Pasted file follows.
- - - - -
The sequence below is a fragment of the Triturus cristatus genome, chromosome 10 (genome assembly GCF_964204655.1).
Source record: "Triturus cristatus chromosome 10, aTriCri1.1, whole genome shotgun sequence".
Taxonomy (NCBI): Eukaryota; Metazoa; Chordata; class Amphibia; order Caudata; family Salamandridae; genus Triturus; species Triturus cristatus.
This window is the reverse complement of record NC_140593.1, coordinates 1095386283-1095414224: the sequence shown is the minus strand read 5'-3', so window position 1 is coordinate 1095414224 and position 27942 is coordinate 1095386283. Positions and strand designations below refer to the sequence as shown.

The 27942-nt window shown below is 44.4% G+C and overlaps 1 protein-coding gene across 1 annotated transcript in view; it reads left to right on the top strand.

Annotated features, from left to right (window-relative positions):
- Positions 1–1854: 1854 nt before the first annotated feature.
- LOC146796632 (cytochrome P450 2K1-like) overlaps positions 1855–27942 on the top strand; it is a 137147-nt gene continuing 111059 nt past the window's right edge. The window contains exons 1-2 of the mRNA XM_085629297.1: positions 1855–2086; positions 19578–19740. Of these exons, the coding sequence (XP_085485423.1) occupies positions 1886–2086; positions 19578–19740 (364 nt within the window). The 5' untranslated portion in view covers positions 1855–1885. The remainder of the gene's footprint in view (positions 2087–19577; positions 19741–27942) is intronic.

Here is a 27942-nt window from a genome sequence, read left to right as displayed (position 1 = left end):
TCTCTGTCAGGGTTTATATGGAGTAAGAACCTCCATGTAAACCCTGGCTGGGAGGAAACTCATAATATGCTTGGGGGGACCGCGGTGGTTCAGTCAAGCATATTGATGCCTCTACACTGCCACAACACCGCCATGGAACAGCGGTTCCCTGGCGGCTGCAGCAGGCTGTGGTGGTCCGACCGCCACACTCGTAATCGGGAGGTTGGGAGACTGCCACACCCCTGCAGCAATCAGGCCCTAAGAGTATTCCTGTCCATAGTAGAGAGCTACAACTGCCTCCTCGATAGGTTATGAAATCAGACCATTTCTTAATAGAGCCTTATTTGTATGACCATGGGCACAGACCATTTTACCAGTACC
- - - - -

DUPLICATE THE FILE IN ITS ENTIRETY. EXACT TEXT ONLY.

The sequence below is a fragment of the Triturus cristatus genome, chromosome 10 (genome assembly GCF_964204655.1).
Source record: "Triturus cristatus chromosome 10, aTriCri1.1, whole genome shotgun sequence".
Taxonomy (NCBI): Eukaryota; Metazoa; Chordata; class Amphibia; order Caudata; family Salamandridae; genus Triturus; species Triturus cristatus.
This window is the reverse complement of record NC_140593.1, coordinates 1095386283-1095414224: the sequence shown is the minus strand read 5'-3', so window position 1 is coordinate 1095414224 and position 27942 is coordinate 1095386283. Positions and strand designations below refer to the sequence as shown.

The 27942-nt window shown below is 44.4% G+C and overlaps 1 protein-coding gene across 1 annotated transcript in view; it reads left to right on the top strand.

Annotated features, from left to right (window-relative positions):
- Positions 1–1854: 1854 nt before the first annotated feature.
- LOC146796632 (cytochrome P450 2K1-like) overlaps positions 1855–27942 on the top strand; it is a 137147-nt gene continuing 111059 nt past the window's right edge. The window contains exons 1-2 of the mRNA XM_085629297.1: positions 1855–2086; positions 19578–19740. Of these exons, the coding sequence (XP_085485423.1) occupies positions 1886–2086; positions 19578–19740 (364 nt within the window). The 5' untranslated portion in view covers positions 1855–1885. The remainder of the gene's footprint in view (positions 2087–19577; positions 19741–27942) is intronic.

Here is a 27942-nt window from a genome sequence, read left to right as displayed (position 1 = left end):
TCTCTGTCAGGGTTTATATGGAGTAAGAACCTCCATGTAAACCCTGGCTGGGAGGAAACTCATAATATGCTTGGGGGGACCGCGGTGGTTCAGTCAAGCATATTGATGCCTCTACACTGCCACAACACCGCCATGGAACAGCGGTTCCCTGGCGGCTGCAGCAGGCTGTGGTGGTCCGACCGCCACACTCGTAATCGGGAGGTTGGGAGACTGCCACACCCCTGCAGCAATCAGGCCCTAAGAGTATTCCTGTCCATAGTAGAGAGCTACAACTGCCTCCTCGATAGGTTATGAAATCAGACCATTTCTTAATAGAGCCTTATTTGTATGACCATGGGCACAGACCATTTTACCAGTACC